It’s a lazy Sunday afternoon. I’m caught up with work. The house is clean. I’m incredibly bored. My shelves are full of dozens of new video games, but I can’t bring myself to play them.
Suddenly, I remember something. My old Nintendo 64 is packed away in the closet. I dig through the mountain of forgotten childhood memories and unearth the dusty system. Upon further digging, I find a familiar, yellow-colored cartridge. It’s Donkey Kong 64.
I now know that my afternoon will be filled with fond memories of the past. I remember the hours my brother and I spent trying to find all of the golden bananas. Even though the game has frustratingly awful controls, I deal with it because it brings me back to a simpler time. I remember the glory days of my childhood, and that’s enough to keep me going.
At the end of the night, I put the system and game back where I found it. It’s unlikely I’ll complete the game anytime soon, but the memories were worth it.
Reliving the glory days
I’m sure several of you have done this in some shape or form in the past. It’s not unusual to pick up a game you enjoyed so much in your younger days to relive the experience.
But why do we enjoy doing this, even if the game in question is arguably bad? These feelings of nostalgia and good memories come from positive associations. We feel warm and fuzzy inside when we couple things with happy moments, especially when it comes to our favorite hobbies.
For me, I have fond memories of Metal Arms: Glitch in the System. It’s not the best game in the world, but I feel an overwhelming sense of joy when I play it. This is mostly because I think of the times my brother and I played against each other almost every day when I was younger.
I’m actually not very good at the game, either. My brother always won, and when I was little, it really made me upset. Nowadays when I play the game, I’m still bad. But when I die or fail a mission, I can’t help but smile. I just remember the days when my brother and I hung out and played games together.
While there’s nothing stopping my brother and me from playing games together now, it’s very unlikely to ever just be a good time. We’re both grown up, and we have families and jobs to worry about. So I save my play sessions of Metal Arms for when I truly feel up to it. But while there are positive associations for games, there also exists the not-so-sunny side.
The cons of memory association
Fortunately, I don’t have many examples of this, but there are games I absolutely can’t touch due to negative memories that I associate with them.
I graduated high school in 2014, and I decided to immediately go to college the following August. This meant moving away from my family and friends to pursue a degree I wasn’t sure I even wanted. At the time, I told everyone I wanted to be a programmer.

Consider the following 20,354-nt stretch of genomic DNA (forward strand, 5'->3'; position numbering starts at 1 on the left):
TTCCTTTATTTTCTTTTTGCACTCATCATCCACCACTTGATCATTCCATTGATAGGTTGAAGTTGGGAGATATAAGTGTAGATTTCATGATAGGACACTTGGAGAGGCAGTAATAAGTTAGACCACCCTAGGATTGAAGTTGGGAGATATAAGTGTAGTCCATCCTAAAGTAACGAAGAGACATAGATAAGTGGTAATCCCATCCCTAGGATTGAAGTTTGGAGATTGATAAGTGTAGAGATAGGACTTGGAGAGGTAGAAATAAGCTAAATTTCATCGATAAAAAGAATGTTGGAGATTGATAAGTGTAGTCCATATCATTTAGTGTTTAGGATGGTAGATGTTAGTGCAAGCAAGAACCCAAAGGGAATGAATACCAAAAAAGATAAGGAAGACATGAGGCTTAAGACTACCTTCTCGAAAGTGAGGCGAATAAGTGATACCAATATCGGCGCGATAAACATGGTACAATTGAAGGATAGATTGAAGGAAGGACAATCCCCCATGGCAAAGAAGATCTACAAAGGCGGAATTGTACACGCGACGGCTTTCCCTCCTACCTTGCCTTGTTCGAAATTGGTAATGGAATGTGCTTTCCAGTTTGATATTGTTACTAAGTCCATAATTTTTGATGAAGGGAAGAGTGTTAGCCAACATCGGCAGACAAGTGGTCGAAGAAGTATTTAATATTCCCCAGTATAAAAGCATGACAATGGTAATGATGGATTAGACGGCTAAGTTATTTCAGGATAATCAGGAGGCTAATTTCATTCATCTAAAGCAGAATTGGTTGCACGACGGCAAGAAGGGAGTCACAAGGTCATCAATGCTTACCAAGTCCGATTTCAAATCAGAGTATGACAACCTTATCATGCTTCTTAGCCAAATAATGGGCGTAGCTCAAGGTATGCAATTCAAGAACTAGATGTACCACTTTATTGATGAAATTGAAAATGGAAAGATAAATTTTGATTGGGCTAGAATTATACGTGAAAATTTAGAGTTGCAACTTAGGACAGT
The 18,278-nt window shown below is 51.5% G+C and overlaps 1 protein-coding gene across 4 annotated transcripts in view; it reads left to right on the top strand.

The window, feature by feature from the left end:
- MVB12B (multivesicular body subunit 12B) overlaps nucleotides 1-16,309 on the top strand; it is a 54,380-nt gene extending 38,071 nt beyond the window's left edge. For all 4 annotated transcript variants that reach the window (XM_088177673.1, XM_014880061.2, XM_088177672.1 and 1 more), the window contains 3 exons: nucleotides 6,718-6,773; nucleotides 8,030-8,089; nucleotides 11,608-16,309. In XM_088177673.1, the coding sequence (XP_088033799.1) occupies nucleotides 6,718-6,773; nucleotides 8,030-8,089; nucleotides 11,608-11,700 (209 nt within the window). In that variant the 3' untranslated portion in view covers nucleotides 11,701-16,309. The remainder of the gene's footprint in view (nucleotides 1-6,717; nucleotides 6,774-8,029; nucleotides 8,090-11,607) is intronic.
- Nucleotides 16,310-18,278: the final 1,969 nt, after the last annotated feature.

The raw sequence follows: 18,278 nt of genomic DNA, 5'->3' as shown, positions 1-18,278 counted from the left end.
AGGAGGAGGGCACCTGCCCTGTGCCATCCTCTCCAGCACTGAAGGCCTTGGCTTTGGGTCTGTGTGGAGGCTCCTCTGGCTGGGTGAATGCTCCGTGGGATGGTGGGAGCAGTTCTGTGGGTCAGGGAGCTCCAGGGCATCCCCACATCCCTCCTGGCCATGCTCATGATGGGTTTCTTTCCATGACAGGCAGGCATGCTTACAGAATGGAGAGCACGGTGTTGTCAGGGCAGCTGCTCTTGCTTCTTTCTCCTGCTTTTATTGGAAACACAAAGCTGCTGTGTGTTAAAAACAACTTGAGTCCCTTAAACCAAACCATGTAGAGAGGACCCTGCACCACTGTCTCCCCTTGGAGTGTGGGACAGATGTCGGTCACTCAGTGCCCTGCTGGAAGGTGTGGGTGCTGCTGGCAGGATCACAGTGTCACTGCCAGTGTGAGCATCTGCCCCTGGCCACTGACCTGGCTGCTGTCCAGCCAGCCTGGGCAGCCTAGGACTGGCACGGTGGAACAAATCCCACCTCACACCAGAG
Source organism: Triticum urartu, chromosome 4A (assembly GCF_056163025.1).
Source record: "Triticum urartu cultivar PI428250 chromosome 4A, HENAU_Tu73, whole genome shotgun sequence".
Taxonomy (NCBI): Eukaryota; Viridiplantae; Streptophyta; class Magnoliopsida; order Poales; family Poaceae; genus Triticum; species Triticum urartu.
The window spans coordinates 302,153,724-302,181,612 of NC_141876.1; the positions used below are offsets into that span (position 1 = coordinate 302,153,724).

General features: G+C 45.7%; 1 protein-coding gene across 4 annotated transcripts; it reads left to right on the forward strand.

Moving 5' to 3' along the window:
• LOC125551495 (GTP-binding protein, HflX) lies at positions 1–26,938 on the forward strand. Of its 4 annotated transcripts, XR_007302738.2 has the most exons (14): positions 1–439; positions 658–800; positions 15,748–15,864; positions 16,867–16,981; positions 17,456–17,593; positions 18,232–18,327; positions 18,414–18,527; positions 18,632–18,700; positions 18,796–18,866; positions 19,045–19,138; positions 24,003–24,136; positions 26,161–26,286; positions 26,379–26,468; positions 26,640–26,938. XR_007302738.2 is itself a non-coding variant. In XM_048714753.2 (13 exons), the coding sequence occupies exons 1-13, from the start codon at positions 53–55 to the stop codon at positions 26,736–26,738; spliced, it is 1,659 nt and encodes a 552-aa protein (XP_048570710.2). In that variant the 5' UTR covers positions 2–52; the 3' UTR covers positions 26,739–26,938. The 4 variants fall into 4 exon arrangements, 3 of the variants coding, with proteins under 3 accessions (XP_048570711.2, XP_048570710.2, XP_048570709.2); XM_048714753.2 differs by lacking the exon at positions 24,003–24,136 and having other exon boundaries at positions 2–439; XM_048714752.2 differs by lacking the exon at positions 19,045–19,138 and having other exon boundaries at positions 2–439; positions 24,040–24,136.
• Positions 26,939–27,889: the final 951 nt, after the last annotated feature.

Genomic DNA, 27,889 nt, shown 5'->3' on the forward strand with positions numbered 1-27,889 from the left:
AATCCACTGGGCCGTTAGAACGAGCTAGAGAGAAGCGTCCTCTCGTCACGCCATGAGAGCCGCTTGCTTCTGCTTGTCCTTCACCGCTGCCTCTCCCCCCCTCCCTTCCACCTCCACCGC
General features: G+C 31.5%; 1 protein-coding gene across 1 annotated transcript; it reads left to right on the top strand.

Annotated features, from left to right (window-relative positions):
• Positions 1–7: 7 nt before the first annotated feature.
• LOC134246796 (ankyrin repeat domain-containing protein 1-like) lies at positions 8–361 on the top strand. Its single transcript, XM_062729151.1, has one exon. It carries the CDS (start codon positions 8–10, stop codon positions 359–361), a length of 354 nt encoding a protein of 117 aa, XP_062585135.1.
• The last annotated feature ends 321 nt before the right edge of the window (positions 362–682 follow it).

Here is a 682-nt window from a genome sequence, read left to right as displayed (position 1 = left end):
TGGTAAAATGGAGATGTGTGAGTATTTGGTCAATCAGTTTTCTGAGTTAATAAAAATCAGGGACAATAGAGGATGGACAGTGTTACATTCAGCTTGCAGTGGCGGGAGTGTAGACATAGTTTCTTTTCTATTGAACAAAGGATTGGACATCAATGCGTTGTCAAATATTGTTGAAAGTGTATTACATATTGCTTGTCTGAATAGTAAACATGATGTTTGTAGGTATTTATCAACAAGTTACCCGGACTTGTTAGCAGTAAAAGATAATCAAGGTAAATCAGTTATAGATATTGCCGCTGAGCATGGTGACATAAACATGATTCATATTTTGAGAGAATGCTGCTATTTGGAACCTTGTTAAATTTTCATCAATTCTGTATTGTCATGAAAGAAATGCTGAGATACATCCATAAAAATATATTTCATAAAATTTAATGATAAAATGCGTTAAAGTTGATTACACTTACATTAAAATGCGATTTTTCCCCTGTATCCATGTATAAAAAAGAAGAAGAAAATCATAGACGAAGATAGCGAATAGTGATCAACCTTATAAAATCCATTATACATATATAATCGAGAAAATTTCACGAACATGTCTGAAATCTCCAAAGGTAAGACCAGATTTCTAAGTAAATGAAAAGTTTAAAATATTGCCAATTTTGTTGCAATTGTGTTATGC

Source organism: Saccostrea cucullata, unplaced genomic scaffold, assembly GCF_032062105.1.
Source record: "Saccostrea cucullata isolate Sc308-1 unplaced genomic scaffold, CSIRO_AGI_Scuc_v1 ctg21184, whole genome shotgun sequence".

This wasn’t true, even though I didn’t know it at the time. But as school went on and I felt more disconnected from my old friends and was struggling to make new ones, I fell into a depressed state. So, unfortunately, many games I attempted to play at the time are tainted with these feelings.
When people talk about the great releases of 2014, I find myself unwilling to go back. I never had a chance to finish games like Hyrule Warriors and Child of Light, and I even find Smash Bros. on 3DS and Wii U hard to go back to.
These games are all great, and I’ve moved on from everything I was feeling in 2014. I’m on a path I feel comfortable with now, but it doesn’t matter for some reason. Despite my best efforts, almost anything I played around this time is held in this negative light.
I hope I’m alone in this. I don’t want external issues to affect how I enjoy certain video games. But that’s not how the human brain works. Besides, video games can help us cope through difficult times.
No matter how much I may not want to play some of these games, I am thankful for having them around when I needed them. Entertainment was crucial to my mental health during that time, and I’m glad it kept me sane.
The memories that matter
I hope most of your memories of video games in the past have positive events attached to them. To those who have had good games ruined for them by memory association, I’m sorry.
In the end, we’re more likely to remember the glory days. You remember the time you finally beat your sibling at Mario Kart. You remember when you had Mario Party and finally convinced your parents to play a video game with you.
These are the memories that should shape who we are. I don’t think about 2014 often. But I do think about Metal Arms. Those are the memories that matter.